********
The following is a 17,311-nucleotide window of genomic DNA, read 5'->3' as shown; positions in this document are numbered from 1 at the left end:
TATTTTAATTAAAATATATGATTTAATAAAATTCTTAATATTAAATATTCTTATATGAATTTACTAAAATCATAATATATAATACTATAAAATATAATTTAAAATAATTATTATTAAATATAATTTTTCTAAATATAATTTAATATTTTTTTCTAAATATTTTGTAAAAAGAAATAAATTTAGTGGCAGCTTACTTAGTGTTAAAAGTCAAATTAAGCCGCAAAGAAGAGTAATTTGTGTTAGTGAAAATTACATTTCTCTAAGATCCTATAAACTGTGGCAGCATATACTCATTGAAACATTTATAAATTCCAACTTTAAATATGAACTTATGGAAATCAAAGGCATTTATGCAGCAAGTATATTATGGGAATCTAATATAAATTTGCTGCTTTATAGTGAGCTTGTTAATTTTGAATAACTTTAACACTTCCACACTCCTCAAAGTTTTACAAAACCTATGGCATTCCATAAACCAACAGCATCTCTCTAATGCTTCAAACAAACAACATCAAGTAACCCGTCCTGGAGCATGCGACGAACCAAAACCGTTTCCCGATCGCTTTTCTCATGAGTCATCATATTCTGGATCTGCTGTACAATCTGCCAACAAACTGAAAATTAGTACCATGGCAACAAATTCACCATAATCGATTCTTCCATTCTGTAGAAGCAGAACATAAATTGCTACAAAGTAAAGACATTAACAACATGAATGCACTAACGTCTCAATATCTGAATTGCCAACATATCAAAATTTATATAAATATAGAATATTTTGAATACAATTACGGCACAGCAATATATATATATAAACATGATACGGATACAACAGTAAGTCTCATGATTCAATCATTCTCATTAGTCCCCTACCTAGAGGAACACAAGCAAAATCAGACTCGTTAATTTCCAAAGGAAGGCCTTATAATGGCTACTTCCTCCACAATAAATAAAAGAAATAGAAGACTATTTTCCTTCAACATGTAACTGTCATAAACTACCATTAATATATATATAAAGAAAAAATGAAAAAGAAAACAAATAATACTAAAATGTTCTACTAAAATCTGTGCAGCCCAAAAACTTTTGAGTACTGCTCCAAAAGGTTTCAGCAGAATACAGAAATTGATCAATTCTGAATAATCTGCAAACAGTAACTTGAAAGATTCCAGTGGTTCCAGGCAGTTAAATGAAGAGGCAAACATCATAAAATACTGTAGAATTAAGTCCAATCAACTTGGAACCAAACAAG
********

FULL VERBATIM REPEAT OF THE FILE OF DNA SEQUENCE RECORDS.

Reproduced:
The following is a 17,311-nucleotide window of genomic DNA, read 5'->3' as shown; positions in this document are numbered from 1 at the left end:
TATTTTAATTAAAATATATGATTTAATAAAATTCTTAATATTAAATATTCTTATATGAATTTACTAAAATCATAATATATAATACTATAAAATATAATTTAAAATAATTATTATTAAATATAATTTTTCTAAATATAATTTAATATTTTTTTCTAAATATTTTGTAAAAAGAAATAAATTTAGTGGCAGCTTACTTAGTGTTAAAAGTCAAATTAAGCCGCAAAGAAGAGTAATTTGTGTTAGTGAAAATTACATTTCTCTAAGATCCTATAAACTGTGGCAGCATATACTCATTGAAACATTTATAAATTCCAACTTTAAATATGAACTTATGGAAATCAAAGGCATTTATGCAGCAAGTATATTATGGGAATCTAATATAAATTTGCTGCTTTATAGTGAGCTTGTTAATTTTGAATAACTTTAACACTTCCACACTCCTCAAAGTTTTACAAAACCTATGGCATTCCATAAACCAACAGCATCTCTCTAATGCTTCAAACAAACAACATCAAGTAACCCGTCCTGGAGCATGCGACGAACCAAAACCGTTTCCCGATCGCTTTTCTCATGAGTCATCATATTCTGGATCTGCTGTACAATCTGCCAACAAACTGAAAATTAGTACCATGGCAACAAATTCACCATAATCGATTCTTCCATTCTGTAGAAGCAGAACATAAATTGCTACAAAGTAAAGACATTAACAACATGAATGCACTAACGTCTCAATATCTGAATTGCCAACATATCAAAATTTATATAAATATAGAATATTTTGAATACAATTACGGCACAGCAATATATATATATAAACATGATACGGATACAACAGTAAGTCTCATGATTCAATCATTCTCATTAGTCCCCTACCTAGAGGAACACAAGCAAAATCAGACTCGTTAATTTCCAAAGGAAGGCCTTATAATGGCTACTTCCTCCACAATAAATAAAAGAAATAGAAGACTATTTTCCTTCAACATGTAACTGTCATAAACTACCATTAATATATATATAAAGAAAAAATGAAAAAGAAAACAAATAATACTAAAATGTTCTACTAAAATCTGTGCAGCCCAAAAACTTTTGAGTACTGCTCCAAAAGGTTTCAGCAGAATACAGAAATTGATCAATTCTGAATAATCTGCAAACAGTAACTTGAAAGATTCCAGTGGTTCCAGGCAGTTAAATGAAGAGGCAAACATCATAAAATACTGTAGAATTAAGTCCAATCAACTTGGAACCAAACAAG